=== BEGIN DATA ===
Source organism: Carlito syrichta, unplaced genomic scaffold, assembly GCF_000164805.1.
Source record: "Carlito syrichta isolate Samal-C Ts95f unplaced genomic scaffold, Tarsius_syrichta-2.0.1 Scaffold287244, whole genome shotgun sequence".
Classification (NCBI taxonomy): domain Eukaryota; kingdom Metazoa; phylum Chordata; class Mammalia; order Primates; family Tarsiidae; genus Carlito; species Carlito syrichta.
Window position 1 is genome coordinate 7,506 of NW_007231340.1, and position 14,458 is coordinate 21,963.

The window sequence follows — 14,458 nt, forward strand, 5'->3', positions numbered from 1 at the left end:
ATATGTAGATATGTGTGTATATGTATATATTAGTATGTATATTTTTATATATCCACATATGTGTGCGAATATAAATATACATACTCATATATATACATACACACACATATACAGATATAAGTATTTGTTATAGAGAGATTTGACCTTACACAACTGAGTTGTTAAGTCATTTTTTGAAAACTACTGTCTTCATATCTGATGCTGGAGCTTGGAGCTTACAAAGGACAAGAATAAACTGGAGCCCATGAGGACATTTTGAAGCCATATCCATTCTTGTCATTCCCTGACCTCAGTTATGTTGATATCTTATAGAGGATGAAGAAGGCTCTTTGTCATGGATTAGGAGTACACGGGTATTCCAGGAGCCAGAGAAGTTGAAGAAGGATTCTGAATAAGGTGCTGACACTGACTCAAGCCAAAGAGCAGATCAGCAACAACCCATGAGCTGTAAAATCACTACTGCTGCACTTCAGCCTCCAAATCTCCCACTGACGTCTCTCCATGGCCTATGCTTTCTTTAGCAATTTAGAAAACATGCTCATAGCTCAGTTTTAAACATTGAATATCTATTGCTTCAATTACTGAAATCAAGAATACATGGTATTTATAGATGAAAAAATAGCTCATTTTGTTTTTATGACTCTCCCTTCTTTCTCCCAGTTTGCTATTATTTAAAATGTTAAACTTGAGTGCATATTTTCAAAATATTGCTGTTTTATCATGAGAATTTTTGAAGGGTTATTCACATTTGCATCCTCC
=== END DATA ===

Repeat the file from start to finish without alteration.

Source organism: Carlito syrichta, unplaced genomic scaffold, assembly GCF_000164805.1.
Source record: "Carlito syrichta isolate Samal-C Ts95f unplaced genomic scaffold, Tarsius_syrichta-2.0.1 Scaffold287244, whole genome shotgun sequence".
Classification (NCBI taxonomy): domain Eukaryota; kingdom Metazoa; phylum Chordata; class Mammalia; order Primates; family Tarsiidae; genus Carlito; species Carlito syrichta.
Window position 1 is genome coordinate 7,506 of NW_007231340.1, and position 14,458 is coordinate 21,963.

The window sequence follows — 14,458 nt, forward strand, 5'->3', positions numbered from 1 at the left end:
ATATGTAGATATGTGTGTATATGTATATATTAGTATGTATATTTTTATATATCCACATATGTGTGCGAATATAAATATACATACTCATATATATACATACACACACATATACAGATATAAGTATTTGTTATAGAGAGATTTGACCTTACACAACTGAGTTGTTAAGTCATTTTTTGAAAACTACTGTCTTCATATCTGATGCTGGAGCTTGGAGCTTACAAAGGACAAGAATAAACTGGAGCCCATGAGGACATTTTGAAGCCATATCCATTCTTGTCATTCCCTGACCTCAGTTATGTTGATATCTTATAGAGGATGAAGAAGGCTCTTTGTCATGGATTAGGAGTACACGGGTATTCCAGGAGCCAGAGAAGTTGAAGAAGGATTCTGAATAAGGTGCTGACACTGACTCAAGCCAAAGAGCAGATCAGCAACAACCCATGAGCTGTAAAATCACTACTGCTGCACTTCAGCCTCCAAATCTCCCACTGACGTCTCTCCATGGCCTATGCTTTCTTTAGCAATTTAGAAAACATGCTCATAGCTCAGTTTTAAACATTGAATATCTATTGCTTCAATTACTGAAATCAAGAATACATGGTATTTATAGATGAAAAAATAGCTCATTTTGTTTTTATGACTCTCCCTTCTTTCTCCCAGTTTGCTATTATTTAAAATGTTAAACTTGAGTGCATATTTTCAAAATATTGCTGTTTTATCATGAGAATTTTTGAAGGGTTATTCACATTTGCATCCTCC